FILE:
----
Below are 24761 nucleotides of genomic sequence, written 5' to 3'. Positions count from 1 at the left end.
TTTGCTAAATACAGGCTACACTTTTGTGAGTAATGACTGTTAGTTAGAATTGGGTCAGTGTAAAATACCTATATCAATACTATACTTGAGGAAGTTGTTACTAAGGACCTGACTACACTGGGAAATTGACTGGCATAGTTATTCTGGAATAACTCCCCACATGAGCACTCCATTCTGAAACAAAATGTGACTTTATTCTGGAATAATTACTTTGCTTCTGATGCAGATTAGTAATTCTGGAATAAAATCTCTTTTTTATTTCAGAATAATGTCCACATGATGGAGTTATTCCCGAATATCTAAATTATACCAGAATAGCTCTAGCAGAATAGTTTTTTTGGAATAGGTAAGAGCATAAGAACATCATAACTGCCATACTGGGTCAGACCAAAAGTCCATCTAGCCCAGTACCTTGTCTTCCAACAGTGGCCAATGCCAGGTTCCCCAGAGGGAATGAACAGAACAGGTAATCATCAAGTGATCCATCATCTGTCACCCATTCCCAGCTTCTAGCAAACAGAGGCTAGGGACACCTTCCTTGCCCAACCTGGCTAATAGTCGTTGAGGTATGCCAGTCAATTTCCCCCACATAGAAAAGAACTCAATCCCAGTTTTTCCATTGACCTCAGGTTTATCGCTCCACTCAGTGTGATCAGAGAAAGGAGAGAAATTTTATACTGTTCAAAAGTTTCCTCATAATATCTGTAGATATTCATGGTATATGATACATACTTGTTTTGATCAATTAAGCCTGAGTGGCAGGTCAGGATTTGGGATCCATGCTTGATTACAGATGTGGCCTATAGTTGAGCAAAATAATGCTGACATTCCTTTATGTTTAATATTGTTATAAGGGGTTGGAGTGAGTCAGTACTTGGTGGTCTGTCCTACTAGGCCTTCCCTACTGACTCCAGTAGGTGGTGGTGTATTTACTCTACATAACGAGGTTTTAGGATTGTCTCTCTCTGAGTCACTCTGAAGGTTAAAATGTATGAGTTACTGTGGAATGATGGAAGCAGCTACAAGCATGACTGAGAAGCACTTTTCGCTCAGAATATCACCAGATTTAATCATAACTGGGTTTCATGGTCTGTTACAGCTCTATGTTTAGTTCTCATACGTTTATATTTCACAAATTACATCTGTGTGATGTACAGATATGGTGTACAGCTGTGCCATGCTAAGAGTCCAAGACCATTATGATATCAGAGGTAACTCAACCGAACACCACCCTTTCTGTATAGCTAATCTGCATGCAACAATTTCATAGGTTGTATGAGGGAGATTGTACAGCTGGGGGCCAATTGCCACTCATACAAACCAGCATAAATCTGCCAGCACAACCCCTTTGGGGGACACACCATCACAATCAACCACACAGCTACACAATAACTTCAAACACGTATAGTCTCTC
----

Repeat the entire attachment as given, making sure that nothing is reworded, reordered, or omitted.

Below are 24761 nucleotides of genomic sequence, written 5' to 3'. Positions count from 1 at the left end.
TTTGCTAAATACAGGCTACACTTTTGTGAGTAATGACTGTTAGTTAGAATTGGGTCAGTGTAAAATACCTATATCAATACTATACTTGAGGAAGTTGTTACTAAGGACCTGACTACACTGGGAAATTGACTGGCATAGTTATTCTGGAATAACTCCCCACATGAGCACTCCATTCTGAAACAAAATGTGACTTTATTCTGGAATAATTACTTTGCTTCTGATGCAGATTAGTAATTCTGGAATAAAATCTCTTTTTTATTTCAGAATAATGTCCACATGATGGAGTTATTCCCGAATATCTAAATTATACCAGAATAGCTCTAGCAGAATAGTTTTTTTGGAATAGGTAAGAGCATAAGAACATCATAACTGCCATACTGGGTCAGACCAAAAGTCCATCTAGCCCAGTACCTTGTCTTCCAACAGTGGCCAATGCCAGGTTCCCCAGAGGGAATGAACAGAACAGGTAATCATCAAGTGATCCATCATCTGTCACCCATTCCCAGCTTCTAGCAAACAGAGGCTAGGGACACCTTCCTTGCCCAACCTGGCTAATAGTCGTTGAGGTATGCCAGTCAATTTCCCCCACATAGAAAAGAACTCAATCCCAGTTTTTCCATTGACCTCAGGTTTATCGCTCCACTCAGTGTGATCAGAGAAAGGAGAGAAATTTTATACTGTTCAAAAGTTTCCTCATAATATCTGTAGATATTCATGGTATATGATACATACTTGTTTTGATCAATTAAGCCTGAGTGGCAGGTCAGGATTTGGGATCCATGCTTGATTACAGATGTGGCCTATAGTTGAGCAAAATAATGCTGACATTCCTTTATGTTTAATATTGTTATAAGGGGTTGGAGTGAGTCAGTACTTGGTGGTCTGTCCTACTAGGCCTTCCCTACTGACTCCAGTAGGTGGTGGTGTATTTACTCTACATAACGAGGTTTTAGGATTGTCTCTCTCTGAGTCACTCTGAAGGTTAAAATGTATGAGTTACTGTGGAATGATGGAAGCAGCTACAAGCATGACTGAGAAGCACTTTTCGCTCAGAATATCACCAGATTTAATCATAACTGGGTTTCATGGTCTGTTACAGCTCTATGTTTAGTTCTCATACGTTTATATTTCACAAATTACATCTGTGTGATGTACAGATATGGTGTACAGCTGTGCCATGCTAAGAGTCCAAGACCATTATGATATCAGAGGTAACTCAACCGAACACCACCCTTTCTGTATAGCTAATCTGCATGCAACAATTTCATAGGTTGTATGAGGGAGATTGTACAGCTGGGGGCCAATTGCCACTCATACAAACCAGCATAAATCTGCCAGCACAACCCCTTTGGGGGACACACCATCACAATCAACCACACAGCTACACAATAACTTCAAACACGTATAGTCTCTC